The internet is abuzz with praise for the new documentary that points out the many faults of public education, Waiting for Superman. With positive reviews from both the Huffington Post on the Left as well as the New York Post on the Right, it makes one wonder, how could this be? It appears that this film has single-handedly done what President Obama could not do to save his own life: bring the Left and Right together on a single issue.
It is refreshing that the film's director, Davis Guggenheim (who directed An Inconvenient Truth), is able to put politics aside to see the destructive nature of teachers unions. Guggenheim put his own kids through private school but realizes that not everyone can afford such a luxury. Here, he sets out to tackle the real problems that have long plagued public school systems: teachers unions. Though, he is careful to say that he isn't bashing unions in general.
Guggenheim sees that not everything has to be a political football, which is why we should applaud him for taking a bipartisan approach. However, some feel that the response to the film shows the true, negative colors of conservatives. Liberal Patrick Goldstein comments in the Los Angeles Times:
If you're a documentary filmmaker, you're happy to get rave reviews from any source, since you need all the good PR you can get. But I find it revealing, when it comes to the liberal vs. conservative partisan divide, that whenever Michael Moore releases a new documentary promoting a liberal cause, conservatives are quick to bash him for being a left-wing propagandist. But when Guggenheim makes a film offering wholehearted support for a conservative cause, liberal critics have written just as many glowing reviews as conservative ones. (The film has a sky-high 93 fresh rating at Rotten Tomatoes.) What does that tell you about who's got the most open mind here?
First of all, only looking at Michael Moore and Davis Guggenheim as leftists is a bit single minded (even though they are). Sure, they both have done their partisan films, but one is far worse than the other. Big Hollywood's editor-in-chief John Nolte has even gone as far as to defend Moore when he was appointed to the Academy of Motion Picture Arts and Sciences' Board of Governors:
Yes, Michael Moore is a liar, a shameless propagandist and an anti-American leftist of the highest order. But he's also one helluva talented filmmaker and it would be wildly hypocritical for me to believe or argue that anyone should be blacklisted from AMPAS due to their political beliefs. And that's the only reason I could possibly use to argue against this appointment.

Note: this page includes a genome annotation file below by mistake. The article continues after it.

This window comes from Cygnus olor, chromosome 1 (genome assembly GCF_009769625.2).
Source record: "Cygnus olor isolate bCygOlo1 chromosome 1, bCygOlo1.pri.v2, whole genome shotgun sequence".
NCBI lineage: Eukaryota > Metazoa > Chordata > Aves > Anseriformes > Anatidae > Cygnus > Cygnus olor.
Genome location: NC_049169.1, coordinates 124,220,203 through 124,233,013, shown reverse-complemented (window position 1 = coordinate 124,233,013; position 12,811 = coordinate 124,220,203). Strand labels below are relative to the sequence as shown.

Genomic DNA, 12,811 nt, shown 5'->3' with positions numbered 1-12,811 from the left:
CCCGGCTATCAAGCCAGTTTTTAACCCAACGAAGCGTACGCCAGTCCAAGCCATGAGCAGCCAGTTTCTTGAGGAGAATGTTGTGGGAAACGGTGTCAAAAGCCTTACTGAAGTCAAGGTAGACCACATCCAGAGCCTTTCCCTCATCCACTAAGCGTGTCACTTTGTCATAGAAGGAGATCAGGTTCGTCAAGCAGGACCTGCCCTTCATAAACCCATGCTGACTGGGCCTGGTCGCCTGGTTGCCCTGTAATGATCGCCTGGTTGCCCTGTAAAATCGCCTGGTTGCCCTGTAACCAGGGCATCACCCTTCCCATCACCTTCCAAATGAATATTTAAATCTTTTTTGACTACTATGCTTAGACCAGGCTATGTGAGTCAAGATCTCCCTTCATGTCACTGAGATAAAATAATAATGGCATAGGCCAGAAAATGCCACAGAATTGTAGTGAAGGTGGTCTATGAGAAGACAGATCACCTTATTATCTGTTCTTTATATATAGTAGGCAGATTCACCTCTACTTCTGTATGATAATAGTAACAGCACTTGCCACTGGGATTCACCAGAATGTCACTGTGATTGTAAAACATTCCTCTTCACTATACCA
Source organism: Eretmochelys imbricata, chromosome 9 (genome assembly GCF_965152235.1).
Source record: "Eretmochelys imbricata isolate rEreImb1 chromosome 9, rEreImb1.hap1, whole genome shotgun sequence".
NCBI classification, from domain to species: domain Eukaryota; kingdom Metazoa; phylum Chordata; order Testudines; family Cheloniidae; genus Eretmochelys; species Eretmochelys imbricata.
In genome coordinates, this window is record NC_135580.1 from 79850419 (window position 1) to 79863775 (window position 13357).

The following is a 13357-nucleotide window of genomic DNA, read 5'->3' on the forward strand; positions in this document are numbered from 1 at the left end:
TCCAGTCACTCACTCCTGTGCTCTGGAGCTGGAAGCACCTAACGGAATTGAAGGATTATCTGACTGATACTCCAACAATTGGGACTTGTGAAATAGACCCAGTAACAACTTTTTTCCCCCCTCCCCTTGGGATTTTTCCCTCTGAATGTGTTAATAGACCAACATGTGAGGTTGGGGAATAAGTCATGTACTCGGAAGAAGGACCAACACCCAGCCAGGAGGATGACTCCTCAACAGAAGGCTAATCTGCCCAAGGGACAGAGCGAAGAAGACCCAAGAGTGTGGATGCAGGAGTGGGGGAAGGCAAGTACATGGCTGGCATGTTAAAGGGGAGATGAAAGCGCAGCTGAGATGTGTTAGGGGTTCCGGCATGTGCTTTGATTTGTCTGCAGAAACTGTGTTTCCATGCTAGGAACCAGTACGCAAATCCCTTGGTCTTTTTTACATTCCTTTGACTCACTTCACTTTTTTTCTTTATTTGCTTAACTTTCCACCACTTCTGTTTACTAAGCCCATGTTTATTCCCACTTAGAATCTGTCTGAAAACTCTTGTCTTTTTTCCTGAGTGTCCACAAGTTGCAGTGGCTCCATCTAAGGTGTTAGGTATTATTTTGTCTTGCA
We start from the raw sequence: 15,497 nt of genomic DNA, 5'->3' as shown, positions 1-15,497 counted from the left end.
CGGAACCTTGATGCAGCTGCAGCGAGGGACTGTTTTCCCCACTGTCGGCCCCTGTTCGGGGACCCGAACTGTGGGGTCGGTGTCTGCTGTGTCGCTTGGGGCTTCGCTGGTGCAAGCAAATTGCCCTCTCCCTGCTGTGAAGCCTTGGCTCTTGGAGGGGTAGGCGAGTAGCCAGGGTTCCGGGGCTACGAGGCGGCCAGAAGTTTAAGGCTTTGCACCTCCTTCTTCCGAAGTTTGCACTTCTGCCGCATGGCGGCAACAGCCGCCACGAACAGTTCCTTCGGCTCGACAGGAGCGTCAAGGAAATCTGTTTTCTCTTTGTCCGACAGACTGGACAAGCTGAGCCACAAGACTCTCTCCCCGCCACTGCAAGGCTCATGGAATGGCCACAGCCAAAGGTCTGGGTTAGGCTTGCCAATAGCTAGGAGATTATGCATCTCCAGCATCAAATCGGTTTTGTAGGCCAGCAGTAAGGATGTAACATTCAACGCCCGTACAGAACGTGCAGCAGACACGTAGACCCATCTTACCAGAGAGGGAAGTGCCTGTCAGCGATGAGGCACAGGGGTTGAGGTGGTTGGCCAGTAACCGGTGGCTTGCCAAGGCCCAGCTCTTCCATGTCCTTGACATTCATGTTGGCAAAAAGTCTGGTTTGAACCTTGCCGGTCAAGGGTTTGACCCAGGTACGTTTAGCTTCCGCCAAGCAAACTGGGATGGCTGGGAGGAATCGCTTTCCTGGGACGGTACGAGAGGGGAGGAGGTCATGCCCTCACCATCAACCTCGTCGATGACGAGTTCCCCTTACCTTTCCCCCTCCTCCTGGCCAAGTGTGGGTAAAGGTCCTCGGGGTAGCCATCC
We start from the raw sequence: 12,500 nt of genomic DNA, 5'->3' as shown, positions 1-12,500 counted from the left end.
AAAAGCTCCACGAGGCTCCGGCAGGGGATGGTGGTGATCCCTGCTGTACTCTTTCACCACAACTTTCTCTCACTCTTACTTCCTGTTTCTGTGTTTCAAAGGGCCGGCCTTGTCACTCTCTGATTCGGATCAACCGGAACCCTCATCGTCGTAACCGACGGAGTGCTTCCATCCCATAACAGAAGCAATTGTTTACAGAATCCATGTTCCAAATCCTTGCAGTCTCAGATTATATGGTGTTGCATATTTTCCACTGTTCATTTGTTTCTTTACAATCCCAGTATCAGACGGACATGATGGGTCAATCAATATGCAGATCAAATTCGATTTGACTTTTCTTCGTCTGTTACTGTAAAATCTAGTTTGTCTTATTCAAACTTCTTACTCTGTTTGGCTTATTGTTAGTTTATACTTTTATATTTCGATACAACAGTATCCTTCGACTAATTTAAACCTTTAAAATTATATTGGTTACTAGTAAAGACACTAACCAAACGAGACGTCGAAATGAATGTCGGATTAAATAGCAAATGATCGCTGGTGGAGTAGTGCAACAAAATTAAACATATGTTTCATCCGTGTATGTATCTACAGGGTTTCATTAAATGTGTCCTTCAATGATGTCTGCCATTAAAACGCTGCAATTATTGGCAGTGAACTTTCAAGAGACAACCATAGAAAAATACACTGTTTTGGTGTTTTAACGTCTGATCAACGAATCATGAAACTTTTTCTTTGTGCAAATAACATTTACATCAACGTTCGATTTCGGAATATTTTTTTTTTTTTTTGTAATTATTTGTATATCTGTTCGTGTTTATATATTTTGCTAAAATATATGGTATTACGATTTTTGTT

It doesn't get any fairer than a conservative defending Moore because not doing so would support a blacklist mindset. Even still, Moore has dedicated his career to leftist causes. Look at his films: Bowling for Columbine (a good film that ends up ruining itself with a weak plea for gun control), Fahrenheit 9/11(a horribly partisan and dishonest portrayal of Bush enabling conspiracy theorists), and Sicko (a disgusting defense of socialism). Everything Moore directs (and writes and says) is to further a far Left agenda. Therefore, he is so painfully predictable, which is why it is so easy for the Right to go after him.
On the other hand, Guggenheim has directed the paranoid global warming holy film An Inconvenient Truth as well as a short for the 2008 Obama campaign. Yet Guggenheim differs from Moore in that he has also done a lot more work outside of political documentaries. If you look at his profile fromimdb.com you will see he has directed episodes of Deadwood, Numbers, Alias, and even the conservative loved 24, a show Moore wouldn't touch in fear of losing his leftist cred. Sure, An Inconvenient Truth is praised by leftists and hated by conservatives (generally speaking), but by creating a wide variety of content, Guggenheim gives an opportunity for both conservatives and liberals to appreciate his work.
So it isn't fair to assert that liberals are better than conservatives because critics on the Left show balls by embracing a leftist filmmaker who makes a conservative argument (when the Right won't respect Moore). The day that Moore steps outside of his self-loathing, socialist-loving fog bubble is when conservatives can respect him. Anyone who is honest about their politics will find good and bad on both sides. Guggenheim has apparently done this with Waiting for Superman. Until Moore decides to transform some of his propaganda films into useful documentaries, we will continue to wait, but I wouldn't recommend holding your breath.